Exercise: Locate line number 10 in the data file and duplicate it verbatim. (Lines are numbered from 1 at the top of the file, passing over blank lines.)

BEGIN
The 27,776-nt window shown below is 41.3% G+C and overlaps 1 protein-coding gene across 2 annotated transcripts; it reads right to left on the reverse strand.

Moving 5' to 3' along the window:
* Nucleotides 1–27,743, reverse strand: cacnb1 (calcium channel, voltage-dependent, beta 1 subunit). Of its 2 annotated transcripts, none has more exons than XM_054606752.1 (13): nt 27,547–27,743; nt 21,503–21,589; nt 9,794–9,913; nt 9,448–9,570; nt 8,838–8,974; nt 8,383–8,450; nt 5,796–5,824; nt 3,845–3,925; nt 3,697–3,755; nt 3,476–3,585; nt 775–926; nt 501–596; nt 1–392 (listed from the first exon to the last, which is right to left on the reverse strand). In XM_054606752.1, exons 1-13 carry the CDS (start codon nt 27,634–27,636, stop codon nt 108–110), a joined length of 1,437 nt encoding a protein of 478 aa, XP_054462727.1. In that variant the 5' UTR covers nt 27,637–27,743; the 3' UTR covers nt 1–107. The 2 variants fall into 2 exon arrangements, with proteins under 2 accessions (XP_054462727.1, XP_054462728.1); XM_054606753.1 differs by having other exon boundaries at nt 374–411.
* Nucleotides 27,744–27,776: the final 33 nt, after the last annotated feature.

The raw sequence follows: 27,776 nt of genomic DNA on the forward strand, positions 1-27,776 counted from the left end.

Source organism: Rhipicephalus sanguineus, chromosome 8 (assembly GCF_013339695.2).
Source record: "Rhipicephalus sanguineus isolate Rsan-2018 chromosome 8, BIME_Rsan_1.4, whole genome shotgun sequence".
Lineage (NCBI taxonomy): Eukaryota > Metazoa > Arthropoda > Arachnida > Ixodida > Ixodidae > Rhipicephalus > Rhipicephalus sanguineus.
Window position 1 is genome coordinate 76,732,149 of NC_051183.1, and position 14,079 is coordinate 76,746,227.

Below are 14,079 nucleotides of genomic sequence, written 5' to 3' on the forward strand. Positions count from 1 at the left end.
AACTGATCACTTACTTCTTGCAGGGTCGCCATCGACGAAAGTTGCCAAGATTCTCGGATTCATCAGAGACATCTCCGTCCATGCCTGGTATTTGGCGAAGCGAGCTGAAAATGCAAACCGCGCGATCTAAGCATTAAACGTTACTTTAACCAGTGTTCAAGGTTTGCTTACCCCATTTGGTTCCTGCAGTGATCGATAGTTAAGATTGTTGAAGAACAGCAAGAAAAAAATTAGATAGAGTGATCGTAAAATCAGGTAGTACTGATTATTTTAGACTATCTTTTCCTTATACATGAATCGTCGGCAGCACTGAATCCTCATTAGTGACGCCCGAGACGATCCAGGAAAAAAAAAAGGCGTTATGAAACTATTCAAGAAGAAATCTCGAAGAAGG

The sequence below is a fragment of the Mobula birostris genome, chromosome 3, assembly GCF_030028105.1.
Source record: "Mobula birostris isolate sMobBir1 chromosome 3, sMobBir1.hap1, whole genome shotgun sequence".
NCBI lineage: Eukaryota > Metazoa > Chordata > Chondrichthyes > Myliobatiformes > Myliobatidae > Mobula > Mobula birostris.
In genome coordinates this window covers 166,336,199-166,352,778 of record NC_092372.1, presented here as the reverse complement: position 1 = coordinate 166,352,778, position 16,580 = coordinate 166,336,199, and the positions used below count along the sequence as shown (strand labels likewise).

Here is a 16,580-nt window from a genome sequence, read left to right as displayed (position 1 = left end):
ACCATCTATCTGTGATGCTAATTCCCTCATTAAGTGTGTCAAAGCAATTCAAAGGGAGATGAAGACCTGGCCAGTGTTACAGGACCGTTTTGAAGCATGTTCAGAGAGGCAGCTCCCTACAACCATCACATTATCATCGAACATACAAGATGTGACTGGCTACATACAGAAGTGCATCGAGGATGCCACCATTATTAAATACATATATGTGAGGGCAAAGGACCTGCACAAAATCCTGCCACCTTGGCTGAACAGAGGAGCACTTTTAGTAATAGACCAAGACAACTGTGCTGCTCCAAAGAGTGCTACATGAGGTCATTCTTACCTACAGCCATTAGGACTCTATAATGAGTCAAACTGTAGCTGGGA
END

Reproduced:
Below are 14,079 nucleotides of genomic sequence, written 5' to 3' on the forward strand. Positions count from 1 at the left end.